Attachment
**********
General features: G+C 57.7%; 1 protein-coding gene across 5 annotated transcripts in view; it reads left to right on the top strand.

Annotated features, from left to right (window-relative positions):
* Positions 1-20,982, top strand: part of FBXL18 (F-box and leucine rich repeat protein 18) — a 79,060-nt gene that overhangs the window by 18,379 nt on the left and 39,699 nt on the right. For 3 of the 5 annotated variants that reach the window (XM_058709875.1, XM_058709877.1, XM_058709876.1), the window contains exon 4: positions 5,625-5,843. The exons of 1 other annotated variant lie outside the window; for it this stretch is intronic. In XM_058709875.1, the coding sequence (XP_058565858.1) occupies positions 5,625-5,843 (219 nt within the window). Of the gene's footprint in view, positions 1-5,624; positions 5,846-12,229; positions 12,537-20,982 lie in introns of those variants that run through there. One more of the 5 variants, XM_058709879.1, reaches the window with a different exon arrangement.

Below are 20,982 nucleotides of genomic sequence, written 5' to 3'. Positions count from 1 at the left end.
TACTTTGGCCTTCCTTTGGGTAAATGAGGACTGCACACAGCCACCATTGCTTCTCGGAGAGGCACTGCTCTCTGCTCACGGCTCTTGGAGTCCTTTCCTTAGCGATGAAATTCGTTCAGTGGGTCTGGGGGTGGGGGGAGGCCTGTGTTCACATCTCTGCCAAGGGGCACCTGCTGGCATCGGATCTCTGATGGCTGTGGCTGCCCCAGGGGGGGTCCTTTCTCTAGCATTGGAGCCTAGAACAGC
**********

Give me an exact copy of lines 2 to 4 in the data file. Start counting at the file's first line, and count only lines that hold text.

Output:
Annotated features, from left to right (window-relative positions):
* Positions 1-20,982, top strand: part of FBXL18 (F-box and leucine rich repeat protein 18) — a 79,060-nt gene that overhangs the window by 18,379 nt on the left and 39,699 nt on the right. For 3 of the 5 annotated variants that reach the window (XM_058709875.1, XM_058709877.1, XM_058709876.1), the window contains exon 4: positions 5,625-5,843. The exons of 1 other annotated variant lie outside the window; for it this stretch is intronic. In XM_058709875.1, the coding sequence (XP_058565858.1) occupies positions 5,625-5,843 (219 nt within the window). Of the gene's footprint in view, positions 1-5,624; positions 5,846-12,229; positions 12,537-20,982 lie in introns of those variants that run through there. One more of the 5 variants, XM_058709879.1, reaches the window with a different exon arrangement.

Below are 20,982 nucleotides of genomic sequence, written 5' to 3'. Positions count from 1 at the left end.